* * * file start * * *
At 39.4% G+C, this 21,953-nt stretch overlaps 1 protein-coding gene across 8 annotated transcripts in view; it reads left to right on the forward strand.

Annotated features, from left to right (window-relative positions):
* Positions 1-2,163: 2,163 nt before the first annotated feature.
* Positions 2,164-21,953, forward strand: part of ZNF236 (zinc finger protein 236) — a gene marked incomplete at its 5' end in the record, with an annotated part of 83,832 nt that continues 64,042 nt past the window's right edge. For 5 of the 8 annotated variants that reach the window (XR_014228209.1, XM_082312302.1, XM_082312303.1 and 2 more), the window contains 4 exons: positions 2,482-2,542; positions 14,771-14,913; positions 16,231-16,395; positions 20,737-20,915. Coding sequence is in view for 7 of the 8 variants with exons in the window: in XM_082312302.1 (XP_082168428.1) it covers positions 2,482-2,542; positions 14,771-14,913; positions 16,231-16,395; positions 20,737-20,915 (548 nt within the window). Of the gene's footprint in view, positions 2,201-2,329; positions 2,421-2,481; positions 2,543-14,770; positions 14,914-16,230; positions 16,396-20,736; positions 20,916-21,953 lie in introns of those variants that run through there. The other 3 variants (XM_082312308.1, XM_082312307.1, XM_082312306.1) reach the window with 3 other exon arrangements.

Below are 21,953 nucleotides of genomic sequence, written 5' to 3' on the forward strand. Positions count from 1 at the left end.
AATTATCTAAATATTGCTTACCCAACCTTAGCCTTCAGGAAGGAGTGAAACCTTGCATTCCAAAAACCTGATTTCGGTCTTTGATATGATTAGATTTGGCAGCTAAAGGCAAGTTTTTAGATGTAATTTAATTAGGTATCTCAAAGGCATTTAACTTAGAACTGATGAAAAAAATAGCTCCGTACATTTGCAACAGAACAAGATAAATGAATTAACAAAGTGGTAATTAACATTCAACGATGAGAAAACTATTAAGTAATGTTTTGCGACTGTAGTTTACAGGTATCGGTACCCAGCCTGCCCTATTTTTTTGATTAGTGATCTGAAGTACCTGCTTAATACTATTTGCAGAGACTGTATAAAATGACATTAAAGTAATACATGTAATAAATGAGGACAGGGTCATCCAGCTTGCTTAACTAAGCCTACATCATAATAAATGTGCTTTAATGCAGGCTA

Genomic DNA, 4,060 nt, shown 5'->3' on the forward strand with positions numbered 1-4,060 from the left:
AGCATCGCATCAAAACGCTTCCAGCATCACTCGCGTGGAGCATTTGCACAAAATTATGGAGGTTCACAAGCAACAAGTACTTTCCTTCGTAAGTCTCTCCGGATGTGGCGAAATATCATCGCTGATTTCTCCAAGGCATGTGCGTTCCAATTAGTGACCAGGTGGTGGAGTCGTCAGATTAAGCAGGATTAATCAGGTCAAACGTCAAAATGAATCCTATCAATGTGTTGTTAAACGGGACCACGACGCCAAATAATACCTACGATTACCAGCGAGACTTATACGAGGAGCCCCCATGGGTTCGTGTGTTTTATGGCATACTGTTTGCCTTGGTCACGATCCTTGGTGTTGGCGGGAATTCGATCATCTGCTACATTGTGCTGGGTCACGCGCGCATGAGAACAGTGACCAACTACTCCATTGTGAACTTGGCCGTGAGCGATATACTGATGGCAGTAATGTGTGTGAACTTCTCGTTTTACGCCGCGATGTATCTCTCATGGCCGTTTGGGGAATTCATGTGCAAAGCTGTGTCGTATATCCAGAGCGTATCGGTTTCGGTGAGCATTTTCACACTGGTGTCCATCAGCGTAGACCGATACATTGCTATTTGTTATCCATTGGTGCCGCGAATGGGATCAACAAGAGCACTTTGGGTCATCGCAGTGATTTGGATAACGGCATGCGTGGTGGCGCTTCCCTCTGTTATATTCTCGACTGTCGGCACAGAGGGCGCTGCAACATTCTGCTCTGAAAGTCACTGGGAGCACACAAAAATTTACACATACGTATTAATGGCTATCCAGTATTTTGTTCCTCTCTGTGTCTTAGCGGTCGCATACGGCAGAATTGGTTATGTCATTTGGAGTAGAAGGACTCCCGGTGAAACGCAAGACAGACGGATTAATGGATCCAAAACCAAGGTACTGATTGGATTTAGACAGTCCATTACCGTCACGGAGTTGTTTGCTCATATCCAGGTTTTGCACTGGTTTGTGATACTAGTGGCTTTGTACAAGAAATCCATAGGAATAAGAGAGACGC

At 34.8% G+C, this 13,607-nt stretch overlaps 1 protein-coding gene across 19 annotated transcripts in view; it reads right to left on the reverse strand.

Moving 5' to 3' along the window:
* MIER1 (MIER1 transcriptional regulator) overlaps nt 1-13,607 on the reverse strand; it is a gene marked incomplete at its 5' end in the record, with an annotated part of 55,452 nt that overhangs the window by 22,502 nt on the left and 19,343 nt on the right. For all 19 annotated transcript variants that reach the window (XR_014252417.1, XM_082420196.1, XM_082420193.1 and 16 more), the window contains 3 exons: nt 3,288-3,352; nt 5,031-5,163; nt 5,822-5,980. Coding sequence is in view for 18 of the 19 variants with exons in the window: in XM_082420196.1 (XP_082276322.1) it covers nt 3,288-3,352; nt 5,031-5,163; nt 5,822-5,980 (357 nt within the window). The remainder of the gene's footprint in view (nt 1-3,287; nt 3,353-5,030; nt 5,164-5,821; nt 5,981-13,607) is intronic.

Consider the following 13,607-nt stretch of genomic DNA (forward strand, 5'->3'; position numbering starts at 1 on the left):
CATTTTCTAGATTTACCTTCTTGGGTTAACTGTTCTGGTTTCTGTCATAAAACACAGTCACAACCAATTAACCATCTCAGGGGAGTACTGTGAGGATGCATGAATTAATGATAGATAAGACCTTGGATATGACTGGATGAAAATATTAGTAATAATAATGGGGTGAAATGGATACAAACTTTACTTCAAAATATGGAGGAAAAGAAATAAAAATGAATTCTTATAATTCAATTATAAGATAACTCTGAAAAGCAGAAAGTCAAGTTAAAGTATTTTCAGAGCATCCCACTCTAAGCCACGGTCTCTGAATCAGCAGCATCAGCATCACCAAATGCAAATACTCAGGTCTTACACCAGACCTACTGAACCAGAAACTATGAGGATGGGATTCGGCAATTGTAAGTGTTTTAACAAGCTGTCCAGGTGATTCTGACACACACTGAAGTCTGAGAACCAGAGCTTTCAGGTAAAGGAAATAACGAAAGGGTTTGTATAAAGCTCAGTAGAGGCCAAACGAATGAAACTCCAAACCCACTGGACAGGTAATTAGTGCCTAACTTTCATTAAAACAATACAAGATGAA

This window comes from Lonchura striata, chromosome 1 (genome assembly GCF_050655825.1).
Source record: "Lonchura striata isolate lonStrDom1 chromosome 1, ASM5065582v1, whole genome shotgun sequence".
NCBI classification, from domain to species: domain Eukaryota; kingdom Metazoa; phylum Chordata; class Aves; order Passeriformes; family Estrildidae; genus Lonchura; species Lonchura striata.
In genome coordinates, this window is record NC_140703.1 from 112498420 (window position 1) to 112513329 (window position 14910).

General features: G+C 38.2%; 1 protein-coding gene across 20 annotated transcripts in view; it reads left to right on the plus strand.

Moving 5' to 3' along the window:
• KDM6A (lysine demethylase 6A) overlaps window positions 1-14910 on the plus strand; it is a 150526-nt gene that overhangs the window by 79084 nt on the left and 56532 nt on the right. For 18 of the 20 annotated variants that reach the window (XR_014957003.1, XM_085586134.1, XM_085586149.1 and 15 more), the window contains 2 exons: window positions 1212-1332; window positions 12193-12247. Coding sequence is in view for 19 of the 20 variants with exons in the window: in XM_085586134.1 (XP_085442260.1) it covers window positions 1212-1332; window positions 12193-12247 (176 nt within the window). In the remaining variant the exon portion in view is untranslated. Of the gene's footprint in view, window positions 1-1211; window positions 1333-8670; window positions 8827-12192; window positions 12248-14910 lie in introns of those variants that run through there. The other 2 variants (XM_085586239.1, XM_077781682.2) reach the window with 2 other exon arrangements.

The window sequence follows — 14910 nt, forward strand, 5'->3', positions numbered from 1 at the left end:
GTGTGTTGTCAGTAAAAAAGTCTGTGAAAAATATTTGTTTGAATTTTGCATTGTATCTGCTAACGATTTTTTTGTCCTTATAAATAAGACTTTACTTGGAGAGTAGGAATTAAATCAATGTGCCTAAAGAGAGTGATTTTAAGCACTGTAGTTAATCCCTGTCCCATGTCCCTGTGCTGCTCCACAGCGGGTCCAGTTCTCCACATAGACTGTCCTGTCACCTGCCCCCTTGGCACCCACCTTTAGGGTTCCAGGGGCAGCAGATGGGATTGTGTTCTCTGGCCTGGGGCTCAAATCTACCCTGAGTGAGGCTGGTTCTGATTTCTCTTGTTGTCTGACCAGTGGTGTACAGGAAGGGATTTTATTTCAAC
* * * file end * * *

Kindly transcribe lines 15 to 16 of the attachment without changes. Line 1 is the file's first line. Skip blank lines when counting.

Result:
Source record: "Lonchura striata isolate lonStrDom1 chromosome 1, ASM5065582v1, whole genome shotgun sequence".
NCBI classification, from domain to species: domain Eukaryota; kingdom Metazoa; phylum Chordata; class Aves; order Passeriformes; family Estrildidae; genus Lonchura; species Lonchura striata.